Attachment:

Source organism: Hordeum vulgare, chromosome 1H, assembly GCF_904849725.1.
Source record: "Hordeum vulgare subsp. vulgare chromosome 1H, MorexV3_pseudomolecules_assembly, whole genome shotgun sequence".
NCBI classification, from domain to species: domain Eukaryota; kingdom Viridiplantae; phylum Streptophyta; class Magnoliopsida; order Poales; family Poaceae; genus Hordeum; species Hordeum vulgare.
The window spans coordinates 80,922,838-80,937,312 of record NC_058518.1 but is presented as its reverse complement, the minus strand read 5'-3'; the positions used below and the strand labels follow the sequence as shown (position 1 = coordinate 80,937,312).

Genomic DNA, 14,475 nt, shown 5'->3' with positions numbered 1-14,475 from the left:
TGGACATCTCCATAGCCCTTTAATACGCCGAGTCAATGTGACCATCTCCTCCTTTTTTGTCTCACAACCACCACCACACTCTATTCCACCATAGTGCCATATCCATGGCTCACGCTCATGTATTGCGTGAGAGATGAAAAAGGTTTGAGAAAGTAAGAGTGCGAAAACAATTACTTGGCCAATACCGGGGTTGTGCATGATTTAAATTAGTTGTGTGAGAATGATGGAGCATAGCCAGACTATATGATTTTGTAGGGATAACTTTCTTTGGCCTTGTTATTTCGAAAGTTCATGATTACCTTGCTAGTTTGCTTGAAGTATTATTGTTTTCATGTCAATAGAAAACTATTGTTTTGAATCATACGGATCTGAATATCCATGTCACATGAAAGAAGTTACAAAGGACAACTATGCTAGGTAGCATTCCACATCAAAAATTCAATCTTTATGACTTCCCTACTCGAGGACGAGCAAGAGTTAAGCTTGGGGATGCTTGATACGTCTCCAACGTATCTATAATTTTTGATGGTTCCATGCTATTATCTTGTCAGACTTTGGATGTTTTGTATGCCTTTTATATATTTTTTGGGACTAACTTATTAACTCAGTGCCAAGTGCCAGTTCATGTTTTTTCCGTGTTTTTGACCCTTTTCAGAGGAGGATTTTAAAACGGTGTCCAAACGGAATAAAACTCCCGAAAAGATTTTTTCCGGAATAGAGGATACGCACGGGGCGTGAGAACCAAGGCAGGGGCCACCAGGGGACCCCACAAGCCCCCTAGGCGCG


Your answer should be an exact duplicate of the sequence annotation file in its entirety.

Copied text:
Source organism: Hordeum vulgare, chromosome 1H, assembly GCF_904849725.1.
Source record: "Hordeum vulgare subsp. vulgare chromosome 1H, MorexV3_pseudomolecules_assembly, whole genome shotgun sequence".
NCBI classification, from domain to species: domain Eukaryota; kingdom Viridiplantae; phylum Streptophyta; class Magnoliopsida; order Poales; family Poaceae; genus Hordeum; species Hordeum vulgare.
The window spans coordinates 80,922,838-80,937,312 of record NC_058518.1 but is presented as its reverse complement, the minus strand read 5'-3'; the positions used below and the strand labels follow the sequence as shown (position 1 = coordinate 80,937,312).

Genomic DNA, 14,475 nt, shown 5'->3' with positions numbered 1-14,475 from the left:
TGGACATCTCCATAGCCCTTTAATACGCCGAGTCAATGTGACCATCTCCTCCTTTTTTGTCTCACAACCACCACCACACTCTATTCCACCATAGTGCCATATCCATGGCTCACGCTCATGTATTGCGTGAGAGATGAAAAAGGTTTGAGAAAGTAAGAGTGCGAAAACAATTACTTGGCCAATACCGGGGTTGTGCATGATTTAAATTAGTTGTGTGAGAATGATGGAGCATAGCCAGACTATATGATTTTGTAGGGATAACTTTCTTTGGCCTTGTTATTTCGAAAGTTCATGATTACCTTGCTAGTTTGCTTGAAGTATTATTGTTTTCATGTCAATAGAAAACTATTGTTTTGAATCATACGGATCTGAATATCCATGTCACATGAAAGAAGTTACAAAGGACAACTATGCTAGGTAGCATTCCACATCAAAAATTCAATCTTTATGACTTCCCTACTCGAGGACGAGCAAGAGTTAAGCTTGGGGATGCTTGATACGTCTCCAACGTATCTATAATTTTTGATGGTTCCATGCTATTATCTTGTCAGACTTTGGATGTTTTGTATGCCTTTTATATATTTTTTGGGACTAACTTATTAACTCAGTGCCAAGTGCCAGTTCATGTTTTTTCCGTGTTTTTGACCCTTTTCAGAGGAGGATTTTAAAACGGTGTCCAAACGGAATAAAACTCCCGAAAAGATTTTTTCCGGAATAGAGGATACGCACGGGGCGTGAGAACCAAGGCAGGGGCCACCAGGGGACCCCACAAGCCCCCTAGGCGCG